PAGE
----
Michelline: We’ve been working on this project since the beginning of the year, and although we did not see each other’s works before they were completed, we kept in touch, discussed and consulted with each other.

Paul feels this could be your best collection yet, and judging from the photos, I would agree that this year’s pieces look totally inspired. What was your mindset and creative process like as you worked on your pieces?

Michelline: I agree that this collection is really awesome. I was very inspired by the idea of turning useless scraps of metal into beautiful luxurious pieces of art. On my part, I wanted to make jewelry that no one would ever think came from recycled junk.

Paul: My goal was to recreate a feeling of luxury from the old pieces. Which is where we derived Reluxe from — the renewing or recreating luxury.

Kristine: I agree with Paul because I would say this was a most tiring process but also the most fun. I think we get better each show. Being in the group helps us push ourselves a bit further. The creative process depended largely on the available precious materials that were allotted for recycling. With these materials, I would imagine what kind of woman would wear this or that. Then I would create a piece for that specific woman in mind. It is more of converting emotions into wearable forms.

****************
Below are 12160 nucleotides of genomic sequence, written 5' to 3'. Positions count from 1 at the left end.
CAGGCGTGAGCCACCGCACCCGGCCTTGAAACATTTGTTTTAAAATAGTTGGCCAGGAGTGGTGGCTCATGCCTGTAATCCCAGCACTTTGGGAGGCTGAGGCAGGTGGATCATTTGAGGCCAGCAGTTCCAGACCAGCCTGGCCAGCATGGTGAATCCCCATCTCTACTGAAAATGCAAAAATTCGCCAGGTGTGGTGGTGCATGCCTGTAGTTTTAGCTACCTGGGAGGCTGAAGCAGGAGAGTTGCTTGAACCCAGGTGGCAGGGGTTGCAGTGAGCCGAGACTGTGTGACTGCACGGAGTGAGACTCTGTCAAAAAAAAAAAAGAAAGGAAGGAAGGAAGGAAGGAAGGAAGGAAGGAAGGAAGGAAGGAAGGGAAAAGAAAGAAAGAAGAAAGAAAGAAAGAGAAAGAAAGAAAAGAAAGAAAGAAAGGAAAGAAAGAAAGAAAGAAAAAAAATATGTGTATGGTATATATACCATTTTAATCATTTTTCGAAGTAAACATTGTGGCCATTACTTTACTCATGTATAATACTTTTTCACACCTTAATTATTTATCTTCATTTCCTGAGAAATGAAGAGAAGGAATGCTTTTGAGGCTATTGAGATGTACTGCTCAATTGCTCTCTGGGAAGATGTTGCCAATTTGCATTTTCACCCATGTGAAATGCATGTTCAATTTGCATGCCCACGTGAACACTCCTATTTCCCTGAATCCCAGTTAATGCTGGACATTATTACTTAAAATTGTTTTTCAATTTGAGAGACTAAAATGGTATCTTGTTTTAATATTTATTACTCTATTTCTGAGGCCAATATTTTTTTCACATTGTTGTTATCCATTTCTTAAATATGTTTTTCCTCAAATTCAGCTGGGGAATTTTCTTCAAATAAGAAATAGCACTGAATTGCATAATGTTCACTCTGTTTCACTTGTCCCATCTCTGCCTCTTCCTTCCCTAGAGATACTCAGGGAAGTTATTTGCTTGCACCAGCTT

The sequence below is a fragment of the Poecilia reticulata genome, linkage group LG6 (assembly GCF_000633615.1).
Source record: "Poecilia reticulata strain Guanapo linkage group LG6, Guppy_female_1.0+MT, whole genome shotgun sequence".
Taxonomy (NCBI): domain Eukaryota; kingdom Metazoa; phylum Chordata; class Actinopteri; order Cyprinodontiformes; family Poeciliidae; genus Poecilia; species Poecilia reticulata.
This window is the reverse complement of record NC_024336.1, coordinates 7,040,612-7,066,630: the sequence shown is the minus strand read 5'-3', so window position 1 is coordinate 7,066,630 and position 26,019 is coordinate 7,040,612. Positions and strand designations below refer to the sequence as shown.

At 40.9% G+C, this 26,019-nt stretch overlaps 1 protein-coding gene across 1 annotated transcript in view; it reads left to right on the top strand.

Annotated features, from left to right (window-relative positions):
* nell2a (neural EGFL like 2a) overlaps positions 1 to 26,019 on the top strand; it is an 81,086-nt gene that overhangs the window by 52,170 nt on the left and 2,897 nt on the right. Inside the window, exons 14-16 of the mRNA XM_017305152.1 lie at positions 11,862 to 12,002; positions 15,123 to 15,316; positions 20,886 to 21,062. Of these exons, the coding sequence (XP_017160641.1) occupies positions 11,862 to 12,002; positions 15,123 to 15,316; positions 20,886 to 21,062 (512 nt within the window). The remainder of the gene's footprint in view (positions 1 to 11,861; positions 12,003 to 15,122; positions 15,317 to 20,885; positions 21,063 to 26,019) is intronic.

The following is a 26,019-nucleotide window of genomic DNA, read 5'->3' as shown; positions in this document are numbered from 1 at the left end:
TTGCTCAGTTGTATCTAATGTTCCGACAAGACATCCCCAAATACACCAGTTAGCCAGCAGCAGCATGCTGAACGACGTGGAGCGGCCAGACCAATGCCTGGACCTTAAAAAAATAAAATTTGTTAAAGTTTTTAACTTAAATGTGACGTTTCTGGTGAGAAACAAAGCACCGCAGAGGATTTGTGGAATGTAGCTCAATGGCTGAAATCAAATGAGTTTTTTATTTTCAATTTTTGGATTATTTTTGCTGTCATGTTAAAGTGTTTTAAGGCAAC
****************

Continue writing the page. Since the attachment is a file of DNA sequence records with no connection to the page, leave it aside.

Would you say a “Triad III” is on the horizon?

Michelline: I’m always open to that possibility!

Paul: I would honestly like to enjoy this launch first before I have to face the reality of having to come out with a new collection again.

* * *

“Triad II: Reluxe” was unveiled last Oct. 22 at Firma Greenbelt 3, in partnership with Moët and the Modern Epicurean Kitchen. All three collections are now on display at Firma.